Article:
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‘Titanic battle’: U.S. Supreme Court seat upends 2020 presidential campaign

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(C) Reuters. biDemocratic U.S. presidential nominee Joe Biden campaigns in Duluth, Minnesota

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By Simon Lewis

WASHINGTON (Reuters) – The death of Supreme Court Justice Ruth Bader Ginsburg on Friday has set off a fierce political battle over her replacement and thrust the sudden vacancy into the forefront in the November presidential election.

Ginsburg, who died on Friday at age 87 of complications from pancreatic cancer, was a fierce advocate for women’s rights and the court’s leading liberal voice.

Her death gives President Donald Trump a chance to expand its conservative majority with a third appointment at a time of deep divisions in America.

Political strategists say it could bolster his effort to shift the subject away from his handling of the coronavirus pandemic that has killed nearly 200,000 Americans, while galvanizing both his conservative base and Democrats who fear a change in the balance of power on the Supreme Court.

“This is going to set off a titanic battle. This could seriously effect the election,” said David Gergen, a political adviser who has served four U.S. presidents, both Republican and Democratic.

Trump, seeking re-election on Nov. 3, already has appointed two conservatives to lifetime posts on the court, Neil Gorsuch in 2017 and Brett Kavanaugh in 2018.

Republican Senate Majority Leader Mitch McConnell said on Friday he intends to act on any nomination Trump makes, while Democrats immediately called for the seat to be kept vacant until after Jan. 20, when the winner of the Nov. 3 election will be sworn in.

Trump has been trailing Democratic opponent Joe Biden in opinion polls for months, as Democrats have sought to make the election a referendum on Trump and in particular his response to the public health crisis.

“Any week Donald Trump doesn’t have to talk about coronavirus is a net positive for him,” said Joel Payne, a Democratic strategist who worked for 2016 Democratic nominee Hillary Clinton.

“Historically, Republicans vote on the court. I think some Republicans will see this as the October surprise to gin up excitement in their base,” Payne said. “(But) I think progressives understand the stakes in this election better than they ever have.”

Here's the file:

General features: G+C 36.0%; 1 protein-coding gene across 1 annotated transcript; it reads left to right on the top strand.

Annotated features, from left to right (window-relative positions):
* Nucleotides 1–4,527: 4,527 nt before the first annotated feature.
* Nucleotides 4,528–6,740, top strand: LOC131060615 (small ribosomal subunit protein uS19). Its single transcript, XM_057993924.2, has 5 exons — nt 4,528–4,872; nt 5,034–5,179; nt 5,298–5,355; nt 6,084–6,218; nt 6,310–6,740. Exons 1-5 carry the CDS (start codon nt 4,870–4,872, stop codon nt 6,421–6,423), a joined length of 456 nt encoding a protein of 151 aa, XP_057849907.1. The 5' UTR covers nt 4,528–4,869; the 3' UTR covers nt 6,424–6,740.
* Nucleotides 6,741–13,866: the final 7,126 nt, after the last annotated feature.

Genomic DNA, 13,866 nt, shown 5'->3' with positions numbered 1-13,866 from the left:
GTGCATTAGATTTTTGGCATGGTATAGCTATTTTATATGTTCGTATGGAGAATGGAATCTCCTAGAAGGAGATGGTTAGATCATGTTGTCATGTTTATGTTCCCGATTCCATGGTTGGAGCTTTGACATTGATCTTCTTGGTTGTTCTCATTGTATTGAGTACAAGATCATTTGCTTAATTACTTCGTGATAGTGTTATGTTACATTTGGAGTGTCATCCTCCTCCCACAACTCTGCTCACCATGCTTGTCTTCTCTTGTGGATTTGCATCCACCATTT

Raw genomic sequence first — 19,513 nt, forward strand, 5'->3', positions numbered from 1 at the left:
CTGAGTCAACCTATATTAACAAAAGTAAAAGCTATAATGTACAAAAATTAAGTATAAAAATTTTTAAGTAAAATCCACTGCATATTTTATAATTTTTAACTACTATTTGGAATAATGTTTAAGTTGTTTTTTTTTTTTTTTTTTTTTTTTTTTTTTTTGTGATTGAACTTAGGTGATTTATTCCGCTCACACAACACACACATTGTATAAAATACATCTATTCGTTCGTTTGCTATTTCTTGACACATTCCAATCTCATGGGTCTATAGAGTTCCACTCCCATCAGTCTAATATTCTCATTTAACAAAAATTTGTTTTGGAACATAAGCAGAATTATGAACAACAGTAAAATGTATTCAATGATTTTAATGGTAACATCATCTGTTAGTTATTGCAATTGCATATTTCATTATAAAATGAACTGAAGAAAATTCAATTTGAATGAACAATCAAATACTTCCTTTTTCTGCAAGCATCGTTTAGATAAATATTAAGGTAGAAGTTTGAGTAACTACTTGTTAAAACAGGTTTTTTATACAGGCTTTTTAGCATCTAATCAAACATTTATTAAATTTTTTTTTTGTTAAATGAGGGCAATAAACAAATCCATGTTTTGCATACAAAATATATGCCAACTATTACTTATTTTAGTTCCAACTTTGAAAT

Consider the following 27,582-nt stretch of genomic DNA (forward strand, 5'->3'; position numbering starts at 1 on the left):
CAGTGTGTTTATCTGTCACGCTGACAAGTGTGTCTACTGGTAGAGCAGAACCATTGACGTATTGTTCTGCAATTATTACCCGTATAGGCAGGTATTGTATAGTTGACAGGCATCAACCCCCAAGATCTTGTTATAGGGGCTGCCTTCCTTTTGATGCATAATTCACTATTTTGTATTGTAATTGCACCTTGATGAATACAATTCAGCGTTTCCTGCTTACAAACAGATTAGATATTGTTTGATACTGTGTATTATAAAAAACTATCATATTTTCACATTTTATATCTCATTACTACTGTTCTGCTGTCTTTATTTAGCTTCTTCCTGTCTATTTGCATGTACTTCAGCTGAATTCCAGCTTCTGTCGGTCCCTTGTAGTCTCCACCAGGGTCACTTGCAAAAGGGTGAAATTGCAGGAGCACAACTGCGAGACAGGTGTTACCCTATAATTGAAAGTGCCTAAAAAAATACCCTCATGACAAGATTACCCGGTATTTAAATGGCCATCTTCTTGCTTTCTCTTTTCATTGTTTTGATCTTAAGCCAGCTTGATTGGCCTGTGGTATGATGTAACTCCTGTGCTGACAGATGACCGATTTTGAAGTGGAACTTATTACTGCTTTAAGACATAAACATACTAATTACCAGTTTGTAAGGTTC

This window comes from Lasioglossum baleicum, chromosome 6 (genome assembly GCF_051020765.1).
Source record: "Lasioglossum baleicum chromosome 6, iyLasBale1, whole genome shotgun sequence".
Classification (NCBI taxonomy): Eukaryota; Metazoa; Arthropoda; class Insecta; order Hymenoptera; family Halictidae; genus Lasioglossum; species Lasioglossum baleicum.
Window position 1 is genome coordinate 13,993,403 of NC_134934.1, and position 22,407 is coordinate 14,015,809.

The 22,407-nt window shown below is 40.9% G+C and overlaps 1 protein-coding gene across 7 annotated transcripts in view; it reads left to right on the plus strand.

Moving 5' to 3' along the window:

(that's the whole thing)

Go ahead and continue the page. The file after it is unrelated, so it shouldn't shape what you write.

‘A TURNING POINT’

Trump had already sought to capitalize on right-wing enthusiasm for his judicial nominees, by adding 20 names to his list of people he would consider nominating to the Supreme Court on Sept. 9.

The Susan B. Anthony List, a leading anti-abortion group, said the opportunity for Republicans to fill the seat was “a turning point for the nation in the fight to protect its most vulnerable, the unborn.”

Biden has not released a list of potential Supreme Court picks but has pledged to nominate a Black woman if a seat becomes available while he is president.

Katon Dawson, a Republican consultant and a former chairman of the South Carolina Republican Party, said the development would help Trump with moderate Republicans who may not like him but are aligned with him on policy.

“This solidifies those votes for him.” Dawson said.

But an attempt to rush the nomination just before the election could backfire on Republicans, especially Senators who face tough re-election battles in November, he added.

The threat of losing abortion rights could also exacerbate Trump’s struggles with women voters, said Andrew Feldman, a strategist who works on progressive issues.

“When you ask these suburban women to think about the issue of choice, I will take our side of that argument every day,” he said.

‘Titanic battle’: U.S. Supreme Court seat upends 2020 presidential campaign

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